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Question regarding rigid foam under slab (for Martin)

sxv201 | Posted in Green Building Techniques on

I’m building a home in Ottawa, On. (zone 6)

I’m laying 2 inches of EPS under the slab (R-8) and 4 inches of EPS on the interior foundation walls. (R-16)

I will be installing Rub-R-Wall and Geo Wrap over the exterior of the walls.

From reading previous posts, I will be adding my poly directly above the foam, directly below slab.

Question: Can I tape up all the seams with recommended foam tape? Will this help? just so we can walk over the foam while installing the foam on the walls.

I intend on first applying the foam on the ground, then applying an adhesive on the foam for the foundation walls…then taping up all the joints with the tape.????

I first thought about applying a fastening system for the walls, but was told the drilling time in concrete for 69 sheets of foam would be too extreme.

Any advise would be much appreciated!

Steph Vizzari

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  1. GBA Editor
    Martin Holladay | | #1

    Q. "Can I tape up all the seams with recommended foam tape? Will this help?"

    A.You can tape the seams of the horizontal rigid foam under your slab if you want, but you don't have to. Concrete is a pretty good air barrier, so you shouldn't have much air leakage through the slab. (Although it's possible to get air leakage at the slab perimeter, so it often makes sense to caulk the crack between the slab and the wall.)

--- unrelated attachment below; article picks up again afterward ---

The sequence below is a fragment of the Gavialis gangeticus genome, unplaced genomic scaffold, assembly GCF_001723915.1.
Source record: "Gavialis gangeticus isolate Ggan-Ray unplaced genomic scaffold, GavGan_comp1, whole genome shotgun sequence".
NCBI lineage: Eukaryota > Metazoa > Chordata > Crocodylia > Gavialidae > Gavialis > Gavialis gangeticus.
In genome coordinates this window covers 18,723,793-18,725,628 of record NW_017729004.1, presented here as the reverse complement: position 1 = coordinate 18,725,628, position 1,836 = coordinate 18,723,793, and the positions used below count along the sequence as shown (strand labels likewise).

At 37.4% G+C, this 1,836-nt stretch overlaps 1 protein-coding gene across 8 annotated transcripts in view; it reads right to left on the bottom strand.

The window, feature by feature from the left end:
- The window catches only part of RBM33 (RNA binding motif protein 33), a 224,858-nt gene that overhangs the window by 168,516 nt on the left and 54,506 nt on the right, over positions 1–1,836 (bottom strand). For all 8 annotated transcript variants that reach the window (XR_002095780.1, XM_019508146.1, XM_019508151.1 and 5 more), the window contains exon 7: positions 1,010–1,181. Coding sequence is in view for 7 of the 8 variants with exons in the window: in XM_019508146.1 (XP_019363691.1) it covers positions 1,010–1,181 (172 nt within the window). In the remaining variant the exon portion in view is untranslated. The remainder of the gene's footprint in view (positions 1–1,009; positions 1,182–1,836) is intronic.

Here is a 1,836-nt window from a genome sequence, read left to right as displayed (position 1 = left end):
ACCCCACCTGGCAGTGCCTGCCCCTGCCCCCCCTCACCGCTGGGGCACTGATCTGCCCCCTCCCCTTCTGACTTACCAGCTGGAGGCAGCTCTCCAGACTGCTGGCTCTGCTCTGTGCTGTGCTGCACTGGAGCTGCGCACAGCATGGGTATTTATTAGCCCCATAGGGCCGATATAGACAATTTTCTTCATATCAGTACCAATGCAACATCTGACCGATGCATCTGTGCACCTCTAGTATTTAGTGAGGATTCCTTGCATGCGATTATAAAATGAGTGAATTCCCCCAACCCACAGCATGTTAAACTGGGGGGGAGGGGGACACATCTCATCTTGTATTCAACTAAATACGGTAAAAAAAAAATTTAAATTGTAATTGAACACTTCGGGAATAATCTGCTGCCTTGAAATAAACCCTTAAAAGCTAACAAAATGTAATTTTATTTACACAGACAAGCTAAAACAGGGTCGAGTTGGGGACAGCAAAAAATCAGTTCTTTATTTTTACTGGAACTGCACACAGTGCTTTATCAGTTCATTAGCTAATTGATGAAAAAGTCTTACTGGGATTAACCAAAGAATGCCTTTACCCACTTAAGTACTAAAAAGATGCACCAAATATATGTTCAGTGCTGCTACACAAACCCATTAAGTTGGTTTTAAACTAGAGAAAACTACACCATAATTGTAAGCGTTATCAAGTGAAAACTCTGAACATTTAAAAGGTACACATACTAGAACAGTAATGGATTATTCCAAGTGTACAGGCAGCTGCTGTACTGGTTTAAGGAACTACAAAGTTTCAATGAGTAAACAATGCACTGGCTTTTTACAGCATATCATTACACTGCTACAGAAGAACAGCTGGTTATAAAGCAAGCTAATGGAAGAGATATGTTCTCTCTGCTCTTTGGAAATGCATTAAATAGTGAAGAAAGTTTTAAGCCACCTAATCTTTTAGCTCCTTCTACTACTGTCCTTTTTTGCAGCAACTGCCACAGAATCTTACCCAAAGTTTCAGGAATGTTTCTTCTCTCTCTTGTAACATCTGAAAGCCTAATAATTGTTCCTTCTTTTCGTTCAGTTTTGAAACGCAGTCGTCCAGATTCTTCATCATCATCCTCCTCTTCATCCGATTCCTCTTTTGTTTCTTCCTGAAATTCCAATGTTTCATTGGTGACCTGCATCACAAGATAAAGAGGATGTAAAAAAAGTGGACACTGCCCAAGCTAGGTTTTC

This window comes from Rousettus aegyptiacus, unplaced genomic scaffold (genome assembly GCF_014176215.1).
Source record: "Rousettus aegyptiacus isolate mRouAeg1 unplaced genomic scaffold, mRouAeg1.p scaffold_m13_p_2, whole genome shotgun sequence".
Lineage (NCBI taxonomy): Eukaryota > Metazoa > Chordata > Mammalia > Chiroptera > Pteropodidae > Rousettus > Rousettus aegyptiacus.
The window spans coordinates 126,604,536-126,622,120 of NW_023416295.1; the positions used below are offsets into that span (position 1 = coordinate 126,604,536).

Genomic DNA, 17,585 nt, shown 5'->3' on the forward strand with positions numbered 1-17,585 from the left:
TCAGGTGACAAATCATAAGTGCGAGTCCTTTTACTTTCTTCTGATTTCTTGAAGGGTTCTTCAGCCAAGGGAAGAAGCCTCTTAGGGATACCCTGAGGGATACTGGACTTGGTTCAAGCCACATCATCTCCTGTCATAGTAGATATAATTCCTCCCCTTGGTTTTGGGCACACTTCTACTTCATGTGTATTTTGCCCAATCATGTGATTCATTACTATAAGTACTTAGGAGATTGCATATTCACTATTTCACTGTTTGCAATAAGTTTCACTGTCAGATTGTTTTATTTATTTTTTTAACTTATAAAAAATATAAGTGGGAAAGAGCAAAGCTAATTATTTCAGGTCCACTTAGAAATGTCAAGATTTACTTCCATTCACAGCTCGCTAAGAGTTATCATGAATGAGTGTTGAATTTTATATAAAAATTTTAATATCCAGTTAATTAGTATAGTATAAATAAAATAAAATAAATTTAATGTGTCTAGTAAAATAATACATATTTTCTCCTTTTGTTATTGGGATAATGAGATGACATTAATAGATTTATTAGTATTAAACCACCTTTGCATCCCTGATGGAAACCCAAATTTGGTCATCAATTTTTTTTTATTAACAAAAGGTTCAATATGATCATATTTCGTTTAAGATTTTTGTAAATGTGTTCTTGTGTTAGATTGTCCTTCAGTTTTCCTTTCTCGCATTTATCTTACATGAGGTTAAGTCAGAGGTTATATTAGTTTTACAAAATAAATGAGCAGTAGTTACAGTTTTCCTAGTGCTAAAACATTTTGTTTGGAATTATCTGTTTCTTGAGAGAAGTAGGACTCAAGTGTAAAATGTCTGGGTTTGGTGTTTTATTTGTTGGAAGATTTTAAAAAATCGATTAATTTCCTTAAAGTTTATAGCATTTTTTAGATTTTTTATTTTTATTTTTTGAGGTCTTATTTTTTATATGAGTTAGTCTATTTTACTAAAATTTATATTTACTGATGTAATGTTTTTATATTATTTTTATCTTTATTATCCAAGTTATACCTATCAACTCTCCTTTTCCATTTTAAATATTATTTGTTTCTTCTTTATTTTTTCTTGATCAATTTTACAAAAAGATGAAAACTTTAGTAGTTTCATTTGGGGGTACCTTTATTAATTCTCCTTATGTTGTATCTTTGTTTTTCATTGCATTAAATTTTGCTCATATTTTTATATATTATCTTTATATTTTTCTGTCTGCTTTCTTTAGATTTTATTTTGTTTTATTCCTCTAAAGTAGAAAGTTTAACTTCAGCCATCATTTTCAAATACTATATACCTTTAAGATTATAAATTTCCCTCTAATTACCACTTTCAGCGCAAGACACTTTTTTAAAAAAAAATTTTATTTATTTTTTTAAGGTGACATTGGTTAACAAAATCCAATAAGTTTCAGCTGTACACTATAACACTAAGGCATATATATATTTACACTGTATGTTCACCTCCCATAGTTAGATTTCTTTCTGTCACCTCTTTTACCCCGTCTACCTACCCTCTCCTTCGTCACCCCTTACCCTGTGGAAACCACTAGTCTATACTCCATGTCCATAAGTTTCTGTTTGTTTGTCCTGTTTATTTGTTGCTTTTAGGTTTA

If you are worried about damaging the foam by walking on it, just temporarily put down two or three scrap pieces of plywood or OSB to step on.

    Concerning your question about fastening your wall foam: will you be installing a barrier or finish material on the interior side of the wall foam? Many building inspectors insist on a layer of gypsum wallboard as an ignition barrier or thermal barrier. Some building inspectors will allow Thermax to be installed in this location without further protection, but you should check with your local building department before proceeding. If you intend to install rigid foam without any further protection, I think it's a good idea to secure the foam with special plastic fasteners like Hilti IDP fasteners or Plast-Grip PMF fasteners from Rodenhouse.

  2. dickrussell | | #2

    Regarding air leakage at the joint between slab and wall, you ought to have a capillary break between footing and wall anyway, to retard moisture movement up the wall. In my house, that is a strip of poly wider than and laid over the footing before the wall was formed up and poured. Later, the inside edge of that strip was lapped over the big sheet of poly on top of the foam and the edges taped. That detailing gives a continuous air and moisture diffustion barrier underneath the whole wall/slab assembly.

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